In 1884, Reverend Elbridge Gale retired as professor of Horticulture, Kansas State Agricultural College, Manhattan, Kansas, to the west shore of the lake named Lake Worth. His wife, Elizabeth, stayed behind in the family home at McPherson while their daughter, Hattie, attended her father’s college. Their other daughter, Ella M. Kedzie, was already married. Their son, George, and his family followed Elbridge to Florida, arriving in February 1885. Hattie was graduated in 1890 and she and her mother joined the family in Florida. Hattie’s fiancé, Will Sanders, came too, and he and Hattie were married by her father (see the Will Sanders story).
Elbridge homesteaded 160 acres in present day Northwood Hills. He experimented with producing hybrid mangoes, crossing the native variety with imported seeds, and produced the popular Haden mango. He named his place Mangonia, which gradually became the name of the whole section of town.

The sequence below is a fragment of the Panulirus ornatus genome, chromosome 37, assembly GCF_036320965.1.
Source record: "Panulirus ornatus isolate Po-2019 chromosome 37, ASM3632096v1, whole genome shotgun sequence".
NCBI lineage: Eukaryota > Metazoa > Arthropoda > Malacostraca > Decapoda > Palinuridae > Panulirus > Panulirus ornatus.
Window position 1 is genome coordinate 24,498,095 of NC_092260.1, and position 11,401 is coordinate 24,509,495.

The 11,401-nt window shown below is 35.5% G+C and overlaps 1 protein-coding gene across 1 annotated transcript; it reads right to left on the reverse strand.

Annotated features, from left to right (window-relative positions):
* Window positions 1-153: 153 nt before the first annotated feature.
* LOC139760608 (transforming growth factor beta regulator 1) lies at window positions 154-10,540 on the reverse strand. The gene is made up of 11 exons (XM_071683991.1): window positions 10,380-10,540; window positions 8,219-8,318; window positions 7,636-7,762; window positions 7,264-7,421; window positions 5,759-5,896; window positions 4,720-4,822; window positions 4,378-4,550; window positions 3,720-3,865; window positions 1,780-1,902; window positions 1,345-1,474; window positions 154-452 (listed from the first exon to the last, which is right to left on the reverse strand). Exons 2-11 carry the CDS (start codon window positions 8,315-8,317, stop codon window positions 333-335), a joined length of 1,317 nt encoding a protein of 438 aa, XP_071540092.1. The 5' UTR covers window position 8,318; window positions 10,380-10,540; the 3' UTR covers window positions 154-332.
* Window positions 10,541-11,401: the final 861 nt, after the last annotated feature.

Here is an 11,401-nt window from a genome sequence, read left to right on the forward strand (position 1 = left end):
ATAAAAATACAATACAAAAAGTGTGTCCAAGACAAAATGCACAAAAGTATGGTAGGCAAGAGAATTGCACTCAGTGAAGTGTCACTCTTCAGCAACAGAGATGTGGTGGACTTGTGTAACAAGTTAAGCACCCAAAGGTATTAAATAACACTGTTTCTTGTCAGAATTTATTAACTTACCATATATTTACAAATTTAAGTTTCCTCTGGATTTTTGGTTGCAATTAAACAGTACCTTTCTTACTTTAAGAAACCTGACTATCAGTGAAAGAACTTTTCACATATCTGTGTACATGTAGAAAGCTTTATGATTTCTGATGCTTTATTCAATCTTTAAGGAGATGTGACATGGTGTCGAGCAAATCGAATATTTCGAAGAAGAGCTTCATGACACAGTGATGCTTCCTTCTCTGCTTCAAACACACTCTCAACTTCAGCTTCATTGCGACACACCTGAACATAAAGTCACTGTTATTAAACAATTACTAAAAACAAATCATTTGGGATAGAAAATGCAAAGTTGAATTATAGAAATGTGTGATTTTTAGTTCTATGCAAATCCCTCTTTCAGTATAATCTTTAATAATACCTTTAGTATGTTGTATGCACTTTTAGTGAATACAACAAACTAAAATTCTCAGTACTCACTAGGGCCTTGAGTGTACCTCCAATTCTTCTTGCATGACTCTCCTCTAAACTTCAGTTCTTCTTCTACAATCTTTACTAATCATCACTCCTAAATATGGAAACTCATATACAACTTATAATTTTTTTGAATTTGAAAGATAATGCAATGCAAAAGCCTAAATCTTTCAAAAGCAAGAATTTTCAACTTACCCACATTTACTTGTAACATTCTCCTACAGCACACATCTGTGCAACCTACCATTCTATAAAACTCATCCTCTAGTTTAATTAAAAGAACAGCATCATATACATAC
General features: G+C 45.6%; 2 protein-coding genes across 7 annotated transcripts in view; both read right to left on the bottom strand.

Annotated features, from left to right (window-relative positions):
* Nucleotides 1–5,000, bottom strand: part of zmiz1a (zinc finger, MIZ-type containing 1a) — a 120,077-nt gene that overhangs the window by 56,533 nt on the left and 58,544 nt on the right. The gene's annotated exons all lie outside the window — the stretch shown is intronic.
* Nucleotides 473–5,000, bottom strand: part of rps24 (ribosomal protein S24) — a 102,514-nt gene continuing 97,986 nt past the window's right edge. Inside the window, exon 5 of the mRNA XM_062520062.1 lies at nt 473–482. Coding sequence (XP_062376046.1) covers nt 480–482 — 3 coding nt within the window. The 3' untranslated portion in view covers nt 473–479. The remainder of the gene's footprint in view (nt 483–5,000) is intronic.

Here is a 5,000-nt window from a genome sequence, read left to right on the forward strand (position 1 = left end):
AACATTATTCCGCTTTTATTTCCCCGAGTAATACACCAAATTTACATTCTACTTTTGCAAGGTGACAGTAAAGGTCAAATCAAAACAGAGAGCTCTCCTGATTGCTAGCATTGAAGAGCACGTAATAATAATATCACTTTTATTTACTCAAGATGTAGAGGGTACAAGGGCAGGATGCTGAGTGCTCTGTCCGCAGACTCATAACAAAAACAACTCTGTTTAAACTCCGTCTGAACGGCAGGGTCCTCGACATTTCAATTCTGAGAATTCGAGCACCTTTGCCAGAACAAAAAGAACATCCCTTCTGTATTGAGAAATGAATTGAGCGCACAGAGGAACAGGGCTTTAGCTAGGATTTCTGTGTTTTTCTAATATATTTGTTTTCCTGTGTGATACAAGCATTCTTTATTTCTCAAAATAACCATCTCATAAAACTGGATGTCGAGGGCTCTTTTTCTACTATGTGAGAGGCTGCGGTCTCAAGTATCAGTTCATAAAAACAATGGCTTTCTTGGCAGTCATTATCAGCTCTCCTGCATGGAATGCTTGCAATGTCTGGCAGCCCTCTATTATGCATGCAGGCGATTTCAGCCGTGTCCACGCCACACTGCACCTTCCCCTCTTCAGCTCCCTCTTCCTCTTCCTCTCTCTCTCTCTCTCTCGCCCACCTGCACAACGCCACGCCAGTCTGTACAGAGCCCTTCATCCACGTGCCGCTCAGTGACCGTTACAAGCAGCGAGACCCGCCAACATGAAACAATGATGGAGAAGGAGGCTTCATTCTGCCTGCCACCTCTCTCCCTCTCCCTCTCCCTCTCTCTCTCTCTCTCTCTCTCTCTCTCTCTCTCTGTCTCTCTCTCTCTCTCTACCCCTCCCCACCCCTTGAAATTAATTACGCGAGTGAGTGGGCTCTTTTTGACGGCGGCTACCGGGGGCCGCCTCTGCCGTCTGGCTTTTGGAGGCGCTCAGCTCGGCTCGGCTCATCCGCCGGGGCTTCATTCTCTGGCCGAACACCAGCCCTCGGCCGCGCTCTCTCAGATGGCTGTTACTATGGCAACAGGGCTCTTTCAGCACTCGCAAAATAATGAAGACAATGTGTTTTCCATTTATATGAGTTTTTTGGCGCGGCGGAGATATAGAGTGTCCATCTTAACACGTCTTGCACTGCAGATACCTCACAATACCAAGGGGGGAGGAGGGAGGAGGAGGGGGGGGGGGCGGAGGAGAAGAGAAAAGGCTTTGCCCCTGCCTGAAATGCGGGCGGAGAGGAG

Elbridge served one term as school superintendent of Dade County, which at that time encompassed all the land between the St. Lucie Inlet and Biscayne Bay. He was the first president of the Lake Worth Pioneers’ Association. He was also the first president of the Christian Union, the first religious non-sectarian league on the lake, which met in the Mangonia school.
Elizabeth and Elbridge Gale were both natives of New Hampshire. She died in 1893, Elbridge died 4 November 1907, and they are both buried in Woodlawn Cemetery, West Palm Beach.